Sometimes you would like to use a standard Windows system icon, such as error, warning, question etc. in your WPF program. The main reason is usually consistent look with the rest of the system. While you could have extracted the desired icon from one of the system resource files, there is a much better technique for doing it. First, add a reference to System.Drawing to your project. Then you can use this sample code to get the desired icon quickly:
WPF allows you to create localized applications with relatively little effort. The localized strings are put into resource files (.resx), one per target language, and maintained as needed. The editing facilities of Visual Studio, however, are not designed to help the localization efforts, however. The GUI can only show one resource file at a time.
Apparently, Microsoft allows users of Visual Studio to include some icons, supplied with the product. For example, to look at available icons in Visual Studio 2010, locate the file
VS2010ImageLibrary.zip in the installation directory of your copy of VS (i.e.
C:\Program Files\Microsoft Visual Studio 10.0\Common7\VS2010ImageLibrary\1033) and extract the .png files you need. You can extract the necessary sub-images from them.
I was quite eager to learn about Windows Phone 7 when the development preview came out. I downloaded the tools and tried to build a sample to get a feel. I must admit that developing .NET application for the new OS is quite easy. However one bit I couldn't make work - localization. With today's global markets and multi-language consumers it is important to be able to deliver your product in different languages. I suspect there was a bug in the version of software I was dealing with then.
The recently released Microsoft Visual Studio 2010 does not support mobile development for OS versions prior to the new Windows Phone 7. If you want to write software for Windows Mobile 6.5 or lower, you need to stick to Visual Studio 2005. So much for backward compatibility.
WPF is a very powerful framework for GUI development. Among other things, it contains a unified approach to user input validation. Adding validation in WPF is very straightforward in most cases. However, validating DataGrid rows is slightly challenging. However, the good people of the world has already taken care of the problem and provided quite detailed walk-throughs. I recommend reading this interesting article (WPF DataGrid Practical Examples) about WPF DataGrid.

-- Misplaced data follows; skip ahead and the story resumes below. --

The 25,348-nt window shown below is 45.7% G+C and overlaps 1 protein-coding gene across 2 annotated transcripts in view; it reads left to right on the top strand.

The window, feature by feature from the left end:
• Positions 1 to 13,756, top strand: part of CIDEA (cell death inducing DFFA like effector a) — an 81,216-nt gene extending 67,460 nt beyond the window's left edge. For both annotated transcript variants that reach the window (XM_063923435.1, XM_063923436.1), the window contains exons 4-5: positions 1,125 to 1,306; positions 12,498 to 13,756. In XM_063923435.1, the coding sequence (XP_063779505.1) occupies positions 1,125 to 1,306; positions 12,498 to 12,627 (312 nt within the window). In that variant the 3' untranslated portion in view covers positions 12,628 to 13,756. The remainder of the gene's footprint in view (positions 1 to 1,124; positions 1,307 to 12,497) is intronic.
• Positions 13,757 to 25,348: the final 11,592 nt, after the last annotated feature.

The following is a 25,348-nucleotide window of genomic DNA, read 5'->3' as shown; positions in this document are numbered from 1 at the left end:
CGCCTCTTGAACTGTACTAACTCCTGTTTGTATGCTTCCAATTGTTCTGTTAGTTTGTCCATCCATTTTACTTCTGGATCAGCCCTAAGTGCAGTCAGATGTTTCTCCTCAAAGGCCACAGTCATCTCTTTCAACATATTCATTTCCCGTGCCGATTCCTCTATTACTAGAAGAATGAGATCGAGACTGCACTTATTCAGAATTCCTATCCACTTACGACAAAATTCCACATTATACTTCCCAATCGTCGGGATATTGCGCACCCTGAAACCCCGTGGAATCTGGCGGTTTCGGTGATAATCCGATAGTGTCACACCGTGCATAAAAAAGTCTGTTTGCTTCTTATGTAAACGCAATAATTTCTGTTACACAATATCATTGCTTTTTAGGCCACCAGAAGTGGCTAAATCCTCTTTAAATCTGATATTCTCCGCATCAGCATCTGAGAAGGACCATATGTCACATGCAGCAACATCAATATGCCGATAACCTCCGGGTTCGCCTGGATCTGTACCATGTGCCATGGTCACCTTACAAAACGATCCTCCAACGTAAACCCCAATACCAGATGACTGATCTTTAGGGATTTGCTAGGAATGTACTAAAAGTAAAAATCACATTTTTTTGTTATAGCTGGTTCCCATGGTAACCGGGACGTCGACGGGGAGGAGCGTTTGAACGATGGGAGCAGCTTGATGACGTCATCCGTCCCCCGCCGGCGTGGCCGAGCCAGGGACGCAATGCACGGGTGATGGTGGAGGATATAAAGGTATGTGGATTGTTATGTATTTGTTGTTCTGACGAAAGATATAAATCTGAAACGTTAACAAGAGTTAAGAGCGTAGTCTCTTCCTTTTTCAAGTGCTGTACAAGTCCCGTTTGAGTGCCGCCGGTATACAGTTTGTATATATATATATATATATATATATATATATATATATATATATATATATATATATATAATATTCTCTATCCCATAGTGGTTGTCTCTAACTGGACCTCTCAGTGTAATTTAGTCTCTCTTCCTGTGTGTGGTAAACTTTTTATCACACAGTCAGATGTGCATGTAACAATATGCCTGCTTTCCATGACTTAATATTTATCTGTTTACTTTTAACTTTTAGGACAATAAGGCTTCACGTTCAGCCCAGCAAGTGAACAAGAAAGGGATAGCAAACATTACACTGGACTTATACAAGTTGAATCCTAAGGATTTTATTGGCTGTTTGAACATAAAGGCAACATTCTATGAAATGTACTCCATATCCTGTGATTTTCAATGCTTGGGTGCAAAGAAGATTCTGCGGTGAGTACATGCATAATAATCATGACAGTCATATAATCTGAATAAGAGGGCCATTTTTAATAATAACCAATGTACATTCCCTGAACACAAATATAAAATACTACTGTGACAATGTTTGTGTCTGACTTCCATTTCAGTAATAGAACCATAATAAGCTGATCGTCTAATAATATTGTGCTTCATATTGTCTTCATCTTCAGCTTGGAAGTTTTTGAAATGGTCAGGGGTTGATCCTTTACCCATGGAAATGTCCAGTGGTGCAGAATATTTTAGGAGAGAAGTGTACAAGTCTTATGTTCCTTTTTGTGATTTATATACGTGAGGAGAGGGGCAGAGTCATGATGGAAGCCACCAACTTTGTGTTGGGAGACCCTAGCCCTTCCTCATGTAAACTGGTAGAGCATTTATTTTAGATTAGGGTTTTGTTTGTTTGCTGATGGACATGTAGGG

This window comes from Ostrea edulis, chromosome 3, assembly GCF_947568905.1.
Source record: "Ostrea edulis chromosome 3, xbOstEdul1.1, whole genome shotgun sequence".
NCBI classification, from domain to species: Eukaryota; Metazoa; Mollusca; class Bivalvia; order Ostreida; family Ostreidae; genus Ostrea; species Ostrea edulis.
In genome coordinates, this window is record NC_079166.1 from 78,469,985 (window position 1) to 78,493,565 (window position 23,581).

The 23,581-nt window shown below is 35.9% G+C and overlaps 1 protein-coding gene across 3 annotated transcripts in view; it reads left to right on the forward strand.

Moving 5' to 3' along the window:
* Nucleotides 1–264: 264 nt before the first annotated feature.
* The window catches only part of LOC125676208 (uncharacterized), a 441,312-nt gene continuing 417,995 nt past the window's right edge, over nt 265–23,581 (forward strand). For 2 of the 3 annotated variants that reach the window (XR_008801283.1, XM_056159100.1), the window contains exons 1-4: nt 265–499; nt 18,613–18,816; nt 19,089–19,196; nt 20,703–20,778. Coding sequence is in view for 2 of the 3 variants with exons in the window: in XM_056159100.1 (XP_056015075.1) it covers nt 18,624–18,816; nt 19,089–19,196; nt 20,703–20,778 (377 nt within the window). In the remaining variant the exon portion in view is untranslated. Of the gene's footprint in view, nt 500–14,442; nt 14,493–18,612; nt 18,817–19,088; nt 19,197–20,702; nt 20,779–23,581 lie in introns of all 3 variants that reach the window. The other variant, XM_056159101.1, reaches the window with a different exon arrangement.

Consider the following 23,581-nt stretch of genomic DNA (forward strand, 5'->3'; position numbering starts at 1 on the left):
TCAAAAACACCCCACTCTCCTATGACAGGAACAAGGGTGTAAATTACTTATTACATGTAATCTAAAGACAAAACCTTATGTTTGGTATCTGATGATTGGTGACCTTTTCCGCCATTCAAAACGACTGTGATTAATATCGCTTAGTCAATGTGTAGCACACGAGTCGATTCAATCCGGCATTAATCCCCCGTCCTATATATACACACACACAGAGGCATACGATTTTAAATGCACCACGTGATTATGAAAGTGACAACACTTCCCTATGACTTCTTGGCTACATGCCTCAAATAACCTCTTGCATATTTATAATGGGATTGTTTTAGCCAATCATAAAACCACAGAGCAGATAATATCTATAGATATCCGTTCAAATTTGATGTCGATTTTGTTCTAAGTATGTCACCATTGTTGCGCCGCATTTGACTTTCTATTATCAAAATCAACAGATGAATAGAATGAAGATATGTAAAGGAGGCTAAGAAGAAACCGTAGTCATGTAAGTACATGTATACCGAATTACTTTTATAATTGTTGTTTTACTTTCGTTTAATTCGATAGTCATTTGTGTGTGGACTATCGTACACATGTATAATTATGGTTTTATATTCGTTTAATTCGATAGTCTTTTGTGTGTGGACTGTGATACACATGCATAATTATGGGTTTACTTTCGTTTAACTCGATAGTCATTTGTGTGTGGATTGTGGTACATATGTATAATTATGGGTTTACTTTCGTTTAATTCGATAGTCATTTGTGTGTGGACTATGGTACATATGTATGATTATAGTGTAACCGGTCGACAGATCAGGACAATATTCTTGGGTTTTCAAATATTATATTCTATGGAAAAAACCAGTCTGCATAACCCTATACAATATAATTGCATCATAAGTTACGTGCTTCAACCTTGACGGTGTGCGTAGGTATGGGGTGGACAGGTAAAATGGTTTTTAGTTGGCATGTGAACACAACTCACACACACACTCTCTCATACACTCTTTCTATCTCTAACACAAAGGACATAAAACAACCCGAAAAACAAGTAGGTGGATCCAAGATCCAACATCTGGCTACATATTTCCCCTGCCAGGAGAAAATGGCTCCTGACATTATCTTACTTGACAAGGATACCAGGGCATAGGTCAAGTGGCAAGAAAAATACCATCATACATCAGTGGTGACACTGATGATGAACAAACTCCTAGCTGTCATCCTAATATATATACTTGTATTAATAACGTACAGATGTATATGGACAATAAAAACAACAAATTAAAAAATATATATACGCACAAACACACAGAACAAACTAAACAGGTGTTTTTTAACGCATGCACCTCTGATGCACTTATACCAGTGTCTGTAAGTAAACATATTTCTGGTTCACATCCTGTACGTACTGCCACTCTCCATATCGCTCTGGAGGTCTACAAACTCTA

WPF is still relatively new and many developers are only scratching the surface of its abilities. Coming from a different framework, one must learn anew how to do the familiar tasks. Sometimes you need to to trigger a click or some other event for one of your WPF controls, such as a button, a menu or a checkbox, directly from code. There are no methods on the controls to invoke these events explicitly.
This is most certainly not the recommended way of implementing QuickSort, it assumes there are no duplicates, but it should work:
private IList<int> sort(IList<int> a)
if (a.Count <= 1)
Serialization in .NET world is not straightforward. For years we've been told to use
XmlSerializer, but it has its limitations. It is unable to serialize anything but the public properties/fields, it cannot deal with interfaces in most of the circumstances (specific collection interfaces being the only notable exception) etc.
I have never suspected that Microsoft had this built-in, but it appears to be the case. Code generator called T4, which targets both C# or VB.NET, is built into your copy of Visual Studio and is available as you read this article. Basically, all you need is to add a new file to your solution with the extension
.tt, and that's it, besides from actually writing the code for the template.